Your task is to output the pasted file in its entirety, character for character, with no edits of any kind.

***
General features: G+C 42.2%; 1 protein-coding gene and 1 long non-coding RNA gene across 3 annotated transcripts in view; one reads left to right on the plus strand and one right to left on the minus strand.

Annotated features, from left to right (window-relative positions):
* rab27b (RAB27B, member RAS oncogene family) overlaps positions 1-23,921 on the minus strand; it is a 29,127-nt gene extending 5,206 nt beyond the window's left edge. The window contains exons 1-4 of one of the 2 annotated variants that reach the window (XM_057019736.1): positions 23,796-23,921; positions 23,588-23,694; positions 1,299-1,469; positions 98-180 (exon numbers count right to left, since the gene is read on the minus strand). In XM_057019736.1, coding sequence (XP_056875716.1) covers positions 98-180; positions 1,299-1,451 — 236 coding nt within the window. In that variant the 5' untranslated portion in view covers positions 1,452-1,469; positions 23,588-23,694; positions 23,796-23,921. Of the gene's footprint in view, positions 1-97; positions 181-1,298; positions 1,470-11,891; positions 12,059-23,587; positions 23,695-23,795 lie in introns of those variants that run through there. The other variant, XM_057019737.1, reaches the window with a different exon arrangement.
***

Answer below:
General features: G+C 42.2%; 1 protein-coding gene and 1 long non-coding RNA gene across 3 annotated transcripts in view; one reads left to right on the plus strand and one right to left on the minus strand.

Annotated features, from left to right (window-relative positions):
* rab27b (RAB27B, member RAS oncogene family) overlaps positions 1-23,921 on the minus strand; it is a 29,127-nt gene extending 5,206 nt beyond the window's left edge. The window contains exons 1-4 of one of the 2 annotated variants that reach the window (XM_057019736.1): positions 23,796-23,921; positions 23,588-23,694; positions 1,299-1,469; positions 98-180 (exon numbers count right to left, since the gene is read on the minus strand). In XM_057019736.1, coding sequence (XP_056875716.1) covers positions 98-180; positions 1,299-1,451 — 236 coding nt within the window. In that variant the 5' untranslated portion in view covers positions 1,452-1,469; positions 23,588-23,694; positions 23,796-23,921. Of the gene's footprint in view, positions 1-97; positions 181-1,298; positions 1,470-11,891; positions 12,059-23,587; positions 23,695-23,795 lie in introns of those variants that run through there. The other variant, XM_057019737.1, reaches the window with a different exon arrangement.